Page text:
Ethics

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We are fighting fascism

Published by Anonymous (not verified) on Tue, 14/06/2022 - 5:58pm in

There is a problem that the British and US political systems share in common. It is the deeply delusional far-right politics that has in each case entered and captured one of the two main parties within both these supposed democracies.

In the US the rise of Trump has been obvious. The current hearings on the 6 January 2020 storming of the Capitol makes clear, using evidence from Republican sources alone, how profoundly corrupt Trump and those around him were. Former senior administration members say Trump has lost touch with reality. But, and this is the key issue, millions of Americans still believe Trump. They contend that the man who apparently sanctioned the hanging of his Vice President is the victim here, and should be given another term in the White House. And so powerful are they, and the money that backs them, that many elected Senators and Congress members appear to share their view.

The UK situation with the corruption of the Conservatives is not quite as stark as yet. So far they have not invited the violent takeover of government. But, where the Republicans go so, seemingly inevitably, does the current Tory Party follow, so rule nothing out yet.

What both offer is, of course, populist politics. This is largely devoid of meaningful policy content, because those leading both movements know that populism works best when it cannot be nailed down to a position. Instead what it creates is the fear of ‘the other’.

Racism drives both parties.

So too does deep seated misogyny.

France comes high on the list of common enemies; the Tories just extend it to the whole EU.

The rule of law is considered flexible. Both seek to capture the legal process for their private gain.

Their economics is dressed up to appeal to the person on average earnings whilst giving most benefit to their wealthy backers. Those on lower incomes who suffer as a result are persuaded this a price worth paying to beat the enemies who line up against them on the left, and elsewhere.

Government paralysis is by political choice: their belief is that they win from chaos. As soon as a crisis appears to subside they deliberately create another.

And all the while they seek to grind down reasonable people, making them by attrition gradually accept that what is exceptional is normal.

Except it isn’t. Those of us who are appalled are the sane in this situation. We should be disgusted by what our government is doing, and we are, just as we are disgusted by the media that exonerates them.

So what can be done? Inevitably, there are options available.

One is to not accept what they are doing, from Brexit onwards. Disappointment with Labour’s failure to reject Brexit is entirely reasonable in this situation.

Another is to continually point out the Tories’ failings. Social media let’s us do this. Taking part is to be part of the necessary opposition to what they are doing.

Third is to protest, peacefully. It is encouraging that spontaneous protests around migration related issues are now happening.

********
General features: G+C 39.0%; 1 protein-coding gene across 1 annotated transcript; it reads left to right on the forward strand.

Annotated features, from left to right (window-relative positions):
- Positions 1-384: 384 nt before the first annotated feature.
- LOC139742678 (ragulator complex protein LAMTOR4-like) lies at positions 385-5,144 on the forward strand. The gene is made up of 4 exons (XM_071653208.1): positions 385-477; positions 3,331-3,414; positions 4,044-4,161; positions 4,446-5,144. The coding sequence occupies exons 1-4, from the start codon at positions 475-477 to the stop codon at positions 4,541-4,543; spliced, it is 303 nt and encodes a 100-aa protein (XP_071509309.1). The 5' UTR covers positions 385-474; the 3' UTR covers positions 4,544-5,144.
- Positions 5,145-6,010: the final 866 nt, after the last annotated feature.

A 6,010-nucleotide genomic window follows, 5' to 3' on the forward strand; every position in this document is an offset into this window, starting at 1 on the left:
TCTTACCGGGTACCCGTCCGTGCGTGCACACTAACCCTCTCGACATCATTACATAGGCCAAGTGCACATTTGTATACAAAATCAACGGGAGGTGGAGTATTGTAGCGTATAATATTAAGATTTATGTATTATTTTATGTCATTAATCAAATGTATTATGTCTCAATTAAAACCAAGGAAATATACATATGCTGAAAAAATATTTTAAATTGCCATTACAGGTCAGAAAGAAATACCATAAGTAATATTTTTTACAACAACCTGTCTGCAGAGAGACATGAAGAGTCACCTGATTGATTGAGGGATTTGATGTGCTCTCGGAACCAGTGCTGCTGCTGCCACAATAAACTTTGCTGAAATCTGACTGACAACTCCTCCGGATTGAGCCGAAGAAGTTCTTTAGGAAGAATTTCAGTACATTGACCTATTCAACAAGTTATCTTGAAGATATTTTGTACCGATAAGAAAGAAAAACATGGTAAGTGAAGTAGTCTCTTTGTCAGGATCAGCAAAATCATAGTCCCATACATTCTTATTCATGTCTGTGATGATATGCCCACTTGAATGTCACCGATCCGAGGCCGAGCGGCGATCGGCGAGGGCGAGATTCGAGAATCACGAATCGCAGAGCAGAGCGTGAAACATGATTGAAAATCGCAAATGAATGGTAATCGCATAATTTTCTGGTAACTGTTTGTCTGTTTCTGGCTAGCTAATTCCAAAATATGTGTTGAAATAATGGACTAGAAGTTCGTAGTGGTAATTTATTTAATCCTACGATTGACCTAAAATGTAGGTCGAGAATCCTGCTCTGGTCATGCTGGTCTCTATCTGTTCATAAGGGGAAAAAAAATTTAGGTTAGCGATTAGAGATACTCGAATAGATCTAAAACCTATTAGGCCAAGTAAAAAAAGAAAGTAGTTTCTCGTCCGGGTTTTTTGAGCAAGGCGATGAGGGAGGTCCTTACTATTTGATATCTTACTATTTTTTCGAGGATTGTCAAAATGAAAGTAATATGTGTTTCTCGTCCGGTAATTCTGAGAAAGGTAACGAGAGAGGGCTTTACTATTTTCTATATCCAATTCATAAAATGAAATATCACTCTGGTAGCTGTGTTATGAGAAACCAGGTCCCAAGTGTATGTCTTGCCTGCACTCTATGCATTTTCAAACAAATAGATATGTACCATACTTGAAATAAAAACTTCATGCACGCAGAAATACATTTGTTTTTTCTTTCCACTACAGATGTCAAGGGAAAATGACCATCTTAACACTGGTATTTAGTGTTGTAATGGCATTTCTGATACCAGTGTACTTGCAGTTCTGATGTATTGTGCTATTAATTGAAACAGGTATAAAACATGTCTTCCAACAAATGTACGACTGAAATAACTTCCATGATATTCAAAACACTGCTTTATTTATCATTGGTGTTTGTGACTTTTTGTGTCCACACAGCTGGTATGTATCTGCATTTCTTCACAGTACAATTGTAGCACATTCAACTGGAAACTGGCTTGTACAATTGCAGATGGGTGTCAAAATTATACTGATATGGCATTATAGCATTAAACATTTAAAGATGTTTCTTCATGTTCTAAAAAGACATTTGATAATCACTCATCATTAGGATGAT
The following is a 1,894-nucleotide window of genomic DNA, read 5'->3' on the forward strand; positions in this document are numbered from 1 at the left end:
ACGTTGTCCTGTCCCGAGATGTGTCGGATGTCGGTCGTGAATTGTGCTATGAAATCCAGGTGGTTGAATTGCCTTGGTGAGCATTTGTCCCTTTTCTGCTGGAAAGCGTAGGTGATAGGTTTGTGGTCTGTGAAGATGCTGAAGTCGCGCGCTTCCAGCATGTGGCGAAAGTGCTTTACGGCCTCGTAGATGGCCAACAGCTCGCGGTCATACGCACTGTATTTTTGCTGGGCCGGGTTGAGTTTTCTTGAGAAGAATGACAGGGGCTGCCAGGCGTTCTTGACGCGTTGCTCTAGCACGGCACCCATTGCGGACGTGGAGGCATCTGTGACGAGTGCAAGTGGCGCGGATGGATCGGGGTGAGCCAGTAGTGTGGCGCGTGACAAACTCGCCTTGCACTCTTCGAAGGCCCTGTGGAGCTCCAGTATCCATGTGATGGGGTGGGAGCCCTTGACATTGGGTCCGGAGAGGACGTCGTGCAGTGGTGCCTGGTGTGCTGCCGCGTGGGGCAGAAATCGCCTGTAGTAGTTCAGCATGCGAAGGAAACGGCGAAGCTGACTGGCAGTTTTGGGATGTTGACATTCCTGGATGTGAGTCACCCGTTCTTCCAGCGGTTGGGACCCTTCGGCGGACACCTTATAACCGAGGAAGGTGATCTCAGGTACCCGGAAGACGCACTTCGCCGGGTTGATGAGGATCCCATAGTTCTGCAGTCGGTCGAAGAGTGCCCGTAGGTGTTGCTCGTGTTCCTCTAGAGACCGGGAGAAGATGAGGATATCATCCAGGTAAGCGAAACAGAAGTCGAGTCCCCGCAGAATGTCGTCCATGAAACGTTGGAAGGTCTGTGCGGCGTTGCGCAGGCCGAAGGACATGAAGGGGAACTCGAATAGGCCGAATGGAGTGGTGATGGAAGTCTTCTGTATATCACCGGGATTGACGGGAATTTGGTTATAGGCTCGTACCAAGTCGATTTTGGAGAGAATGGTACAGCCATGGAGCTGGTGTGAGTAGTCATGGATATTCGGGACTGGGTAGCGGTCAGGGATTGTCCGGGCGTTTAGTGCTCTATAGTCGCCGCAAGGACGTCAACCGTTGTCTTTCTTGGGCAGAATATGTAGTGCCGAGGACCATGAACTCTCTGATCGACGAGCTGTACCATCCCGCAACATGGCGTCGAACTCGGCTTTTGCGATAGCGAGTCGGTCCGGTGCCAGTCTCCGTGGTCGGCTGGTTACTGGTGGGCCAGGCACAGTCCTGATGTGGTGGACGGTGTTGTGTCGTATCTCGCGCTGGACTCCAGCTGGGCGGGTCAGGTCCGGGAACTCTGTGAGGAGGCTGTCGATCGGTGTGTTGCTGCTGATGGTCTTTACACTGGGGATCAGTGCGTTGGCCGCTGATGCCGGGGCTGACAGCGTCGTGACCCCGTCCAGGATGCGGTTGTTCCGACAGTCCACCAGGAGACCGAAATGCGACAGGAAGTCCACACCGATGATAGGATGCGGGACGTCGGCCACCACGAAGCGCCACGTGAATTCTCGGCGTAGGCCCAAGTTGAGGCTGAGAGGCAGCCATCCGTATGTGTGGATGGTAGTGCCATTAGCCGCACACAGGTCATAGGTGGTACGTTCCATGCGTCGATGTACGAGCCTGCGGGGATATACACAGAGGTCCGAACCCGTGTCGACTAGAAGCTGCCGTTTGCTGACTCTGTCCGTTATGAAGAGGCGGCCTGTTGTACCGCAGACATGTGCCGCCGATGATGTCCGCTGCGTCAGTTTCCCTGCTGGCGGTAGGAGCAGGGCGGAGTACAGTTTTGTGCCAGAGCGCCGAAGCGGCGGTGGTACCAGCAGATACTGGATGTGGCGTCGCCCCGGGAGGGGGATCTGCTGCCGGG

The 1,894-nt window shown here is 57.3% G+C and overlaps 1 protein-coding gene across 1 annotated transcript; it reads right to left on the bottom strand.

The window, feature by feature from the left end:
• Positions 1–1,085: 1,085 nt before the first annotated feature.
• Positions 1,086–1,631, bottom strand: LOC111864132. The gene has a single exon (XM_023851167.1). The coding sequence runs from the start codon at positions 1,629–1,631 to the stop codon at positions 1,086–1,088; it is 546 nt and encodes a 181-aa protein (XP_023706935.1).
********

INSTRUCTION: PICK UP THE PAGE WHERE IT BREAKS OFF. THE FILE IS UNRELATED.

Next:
Then we need to vote Anything But Conservative. This is not a by-election policy, but one for general elections too.

And after that the pressure for real reform has to be made. A Labour government that perpetuates the system that has permitted fascists to seek control of government would fail us all, because fascism will try again.

Finally, for now, keep talking to Tories - or the people who vote for them. Make clear that the party they say they support is nothing like even that of Cameron and is only remotely related to that of Major, Thatcher and others most Tories recall. The seeds of disquiet have to be sown, because the great hope is that the Tories collapse into factions. This is seemingly inevitable after Johnson goes because there is no one who seems remotely capable of reconciling the factions within the party. It is only by splitting that the Tories might be beaten, but I stress, might be.

And remember, we are fighting fascism. And there is a duty to do that.

The Tories define necessity as what suits them

Published by Anonymous (not verified) on Tue, 14/06/2022 - 5:08pm in

We now know that the government is relying on the supposed doctrine of necessity to breach the Northern Ireland Protocol. It cannot do so because under international law it cannot have contributed to the necessity creating the breach, which in this case it very clearly has, not least by not using the Article 16 option within the Protocol to try to resolve the issue in the first instance.

But that, of course, is not what this is all about. That is much more easily stated, as I did in a tweet this morning:

It is not necessary to save Johnson.

It is not necessary to cover up his lies.

It is definitely not necessary to breach the Good Friday Agreement.

It is not necessary to aggravate so many people to ensure Liz Truss has a chance of winning the far-right Tory vote in a Tory leadership election.

It is not necessary to do any of this.

But the Tories define necessity as what suits them. And when 30% or so of the UK electorate share that worldview then we have a problem.